First drive Nissan Cube EV
Cutting-edge lithium-ion batteries are at the heart of two Nissans due on sale globally by 2012.
The new batteries are lighter and more powerful and have a better range than conventional nickel metal hydride batteries such as those used in the Toyota Prius.
Nissan is well advanced with development, showing off all-electric and hybrid-electric prototypes in Japan that use the batteries.
It plans to introduce the all-electric car in Japan by 2010, followed by the rest of the world.
The prototype EV car, based on a Cube hatch called the EV-02, is expected to be sold in Australia.
The production car is said to closely resemble the two-door Mixim coupe but will be made more family friendly, with a bigger load area and more rear room.
In prototype form, the Cube EV-02 has a range of 160km, but once the production car hits the road Nissan believes it will be able travel 250km before recharging and have a top of 180km/h.
Even with a range of 160km, the EV-02 can complete an average commute with distance left in reserve.
The car can be charged from a conventional power point overnight.
Nissan also plans a fast-charging system that will boost power to 80 per cent in 10-20 minutes.
It plans to talk to governments and electricity companies about the recharging infrastructure needed.
The EV prototype is part of Nissan's research and development program on zero-emission vehicles.
This latest-generation front-wheel-drive prototype uses a newly developed 80kW motor and inverter.
Nissan, in conjunction with NEC, has produced compact flat, or laminate, batteries, rather than the conventional, cylindrical cells of other electric vehicles.
The advanced laminated lithium-ion batteries are installed under the floor, without sacrificing either cabin or cargo space.
Like the EV, the petrol-electric hybrid sedan introduces breakthrough technologies that will be shared with Renault, which is owned by Nissan.
The petrol hybrid is based on the rear-drive Infiniti G35 V6.
The car uses a Nissan-developed high-performance rear-wheel-drive hybrid system and parallel-powertrain hybrid system.
The parallel-powertrain system comprises an energy-saving system with two clutches, meaning one motor is directly connected to the V6 and auto transmission via separate clutches.
The motor switches between the two to optimise and conserve energy and improve fuel efficiency.
The parallel-powertrain hybrid system eliminates the need for conventional torque converters, contributing to higher responsiveness and acceleration, for improved driving feel.
The batteries used in both prototypes are sourced from a joint venture operation between Nissan and NEC, called the Automotive Energy Supply Corporation.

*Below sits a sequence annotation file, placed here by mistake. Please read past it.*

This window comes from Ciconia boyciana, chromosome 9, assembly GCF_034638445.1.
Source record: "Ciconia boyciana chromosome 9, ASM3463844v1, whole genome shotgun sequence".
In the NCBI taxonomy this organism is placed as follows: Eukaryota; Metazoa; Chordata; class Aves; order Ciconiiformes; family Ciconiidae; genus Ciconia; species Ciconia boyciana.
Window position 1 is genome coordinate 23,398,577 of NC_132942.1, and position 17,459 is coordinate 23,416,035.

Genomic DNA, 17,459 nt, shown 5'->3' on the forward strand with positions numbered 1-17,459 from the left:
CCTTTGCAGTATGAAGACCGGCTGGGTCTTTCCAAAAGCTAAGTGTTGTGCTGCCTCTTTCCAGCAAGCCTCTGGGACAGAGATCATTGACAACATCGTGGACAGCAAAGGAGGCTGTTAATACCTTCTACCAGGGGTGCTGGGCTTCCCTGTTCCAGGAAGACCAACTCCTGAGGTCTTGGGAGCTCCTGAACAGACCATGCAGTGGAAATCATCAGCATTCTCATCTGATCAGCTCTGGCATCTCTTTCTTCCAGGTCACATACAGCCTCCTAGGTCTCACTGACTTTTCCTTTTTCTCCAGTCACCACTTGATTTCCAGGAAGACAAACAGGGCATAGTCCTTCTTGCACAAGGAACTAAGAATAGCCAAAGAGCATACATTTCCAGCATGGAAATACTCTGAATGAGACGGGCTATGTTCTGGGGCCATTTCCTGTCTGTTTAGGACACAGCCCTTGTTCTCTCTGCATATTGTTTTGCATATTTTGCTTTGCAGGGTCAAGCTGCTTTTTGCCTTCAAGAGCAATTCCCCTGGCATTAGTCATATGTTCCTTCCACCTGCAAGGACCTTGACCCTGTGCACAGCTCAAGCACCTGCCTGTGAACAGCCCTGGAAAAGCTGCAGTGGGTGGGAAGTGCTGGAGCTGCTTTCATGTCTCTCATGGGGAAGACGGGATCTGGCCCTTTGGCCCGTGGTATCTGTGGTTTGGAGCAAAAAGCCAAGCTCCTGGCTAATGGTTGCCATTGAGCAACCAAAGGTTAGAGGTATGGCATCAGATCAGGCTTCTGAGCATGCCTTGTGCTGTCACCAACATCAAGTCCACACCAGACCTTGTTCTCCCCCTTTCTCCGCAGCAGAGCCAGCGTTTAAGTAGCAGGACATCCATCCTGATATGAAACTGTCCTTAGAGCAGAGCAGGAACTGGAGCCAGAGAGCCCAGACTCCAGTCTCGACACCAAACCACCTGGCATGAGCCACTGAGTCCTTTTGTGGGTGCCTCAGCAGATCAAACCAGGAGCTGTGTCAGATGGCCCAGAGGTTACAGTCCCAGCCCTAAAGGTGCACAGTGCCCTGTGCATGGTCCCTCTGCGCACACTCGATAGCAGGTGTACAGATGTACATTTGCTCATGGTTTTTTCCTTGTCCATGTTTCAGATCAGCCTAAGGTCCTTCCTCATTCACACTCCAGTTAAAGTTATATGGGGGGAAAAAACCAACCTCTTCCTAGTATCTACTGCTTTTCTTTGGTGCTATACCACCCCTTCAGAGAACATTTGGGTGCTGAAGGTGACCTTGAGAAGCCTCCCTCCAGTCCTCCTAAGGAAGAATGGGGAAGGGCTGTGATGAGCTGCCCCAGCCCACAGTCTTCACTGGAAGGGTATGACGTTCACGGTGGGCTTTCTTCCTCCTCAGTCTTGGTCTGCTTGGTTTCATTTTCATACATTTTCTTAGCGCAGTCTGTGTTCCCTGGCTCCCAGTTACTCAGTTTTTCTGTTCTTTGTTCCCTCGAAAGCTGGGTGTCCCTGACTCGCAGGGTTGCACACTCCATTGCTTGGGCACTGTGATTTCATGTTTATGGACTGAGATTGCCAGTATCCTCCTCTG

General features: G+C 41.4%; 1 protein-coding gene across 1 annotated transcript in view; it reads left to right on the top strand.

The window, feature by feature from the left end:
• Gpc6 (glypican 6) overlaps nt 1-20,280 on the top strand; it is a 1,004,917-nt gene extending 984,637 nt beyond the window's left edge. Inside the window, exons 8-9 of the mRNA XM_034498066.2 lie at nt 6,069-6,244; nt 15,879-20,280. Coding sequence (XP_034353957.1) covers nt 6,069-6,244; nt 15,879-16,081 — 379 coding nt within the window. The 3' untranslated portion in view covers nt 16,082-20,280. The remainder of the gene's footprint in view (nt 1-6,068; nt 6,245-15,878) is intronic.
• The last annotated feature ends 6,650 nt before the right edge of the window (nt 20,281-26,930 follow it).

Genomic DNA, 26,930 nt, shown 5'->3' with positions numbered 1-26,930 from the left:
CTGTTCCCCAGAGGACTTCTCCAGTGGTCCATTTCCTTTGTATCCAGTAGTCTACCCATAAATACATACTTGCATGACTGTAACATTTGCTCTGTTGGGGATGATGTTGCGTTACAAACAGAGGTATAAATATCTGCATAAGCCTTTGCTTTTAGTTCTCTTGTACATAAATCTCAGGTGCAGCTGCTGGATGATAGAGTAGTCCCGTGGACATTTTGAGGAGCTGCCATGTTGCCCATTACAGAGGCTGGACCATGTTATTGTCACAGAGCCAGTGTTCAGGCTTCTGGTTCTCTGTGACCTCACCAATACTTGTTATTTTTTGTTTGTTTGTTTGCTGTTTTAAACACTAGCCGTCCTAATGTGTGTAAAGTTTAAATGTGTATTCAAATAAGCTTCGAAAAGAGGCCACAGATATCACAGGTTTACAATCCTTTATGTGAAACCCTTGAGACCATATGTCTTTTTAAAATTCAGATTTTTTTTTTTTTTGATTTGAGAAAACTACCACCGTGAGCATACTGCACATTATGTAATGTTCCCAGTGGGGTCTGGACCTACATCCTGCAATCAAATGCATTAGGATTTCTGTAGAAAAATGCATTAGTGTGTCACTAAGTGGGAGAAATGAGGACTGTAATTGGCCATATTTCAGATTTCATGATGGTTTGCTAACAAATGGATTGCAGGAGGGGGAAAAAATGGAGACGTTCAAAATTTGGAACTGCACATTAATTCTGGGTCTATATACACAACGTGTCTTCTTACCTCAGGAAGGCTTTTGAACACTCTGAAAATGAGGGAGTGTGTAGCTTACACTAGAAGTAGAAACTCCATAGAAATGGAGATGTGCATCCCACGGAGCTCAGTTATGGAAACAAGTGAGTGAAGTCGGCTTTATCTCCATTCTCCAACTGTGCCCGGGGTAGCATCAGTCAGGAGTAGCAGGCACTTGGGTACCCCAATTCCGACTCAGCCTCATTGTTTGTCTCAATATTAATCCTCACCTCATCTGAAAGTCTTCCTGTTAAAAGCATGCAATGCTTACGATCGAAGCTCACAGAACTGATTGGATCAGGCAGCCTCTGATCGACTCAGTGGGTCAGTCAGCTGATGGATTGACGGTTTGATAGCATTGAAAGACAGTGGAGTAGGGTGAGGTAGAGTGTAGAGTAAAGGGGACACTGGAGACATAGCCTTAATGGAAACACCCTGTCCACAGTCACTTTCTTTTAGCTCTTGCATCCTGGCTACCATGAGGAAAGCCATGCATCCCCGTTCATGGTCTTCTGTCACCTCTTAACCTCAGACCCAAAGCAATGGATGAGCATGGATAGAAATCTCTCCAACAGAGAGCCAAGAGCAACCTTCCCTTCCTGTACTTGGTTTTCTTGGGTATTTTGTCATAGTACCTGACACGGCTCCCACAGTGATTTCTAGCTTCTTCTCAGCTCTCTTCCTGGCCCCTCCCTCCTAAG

The batteries have superior performance, reliability, safety, versatility and cost competitiveness compared with conventional nickel metal hydride batteries, Nissan spokesman Haruyoshi Kumura says.
“Its compact, flat laminated configuration has twice the electric power compared with conventional nickel metal hydride batteries with a cylindrical configuration,” he says.
The compact batteries also allow for improved vehicle packaging.
“It is far more space efficient and compact,” Kumura says.
He says recycling the EV-02 and the hybrid are paramount.
“Nissan is looking at the whole concept of electric-vehicle recycling of the car, not only the batteries.”
Nissan electric cars are not new.
It built the Tama electric car in 1947, driven by post-World War II fuel shortages.
In today's world, the big question with the EV is price.
It is expected to cost more than a conventional small four-cylinder hatch and the petrol electric hybrid will be more expensive than a mid-size petrol Nissan.
IN PRACTICE, the Cube EV is just like a conventional car, except for the prototype's funky black-and-white paint scheme.
Like a conventional small four-cylinder vehicle, the start-up procedure is similar.
But in the case of the EV, the driver just turns a key until a green “ready” light comes on. Drive is then selected and the Cube EV powers away in silence.
There is minimum noise from the electric motor, and the torque is instantaneous from standstill.
The prototype had no trouble quickly hitting 100km/h on the tight Nissan test track near Yokohama and acceleration was impressive.
Equally impressive is the sophistication of the drivetrain and the “normal” behaviour of the car, even though it is a prototype.
The handling is as good as a conventional hatch.
Only the prototype's battery packaging under the front seats and rear floor intrude into the cabin.
Kumura says that by the time the production version rolls out of the factory, it will have good packaging and plenty of room for passengers and luggage.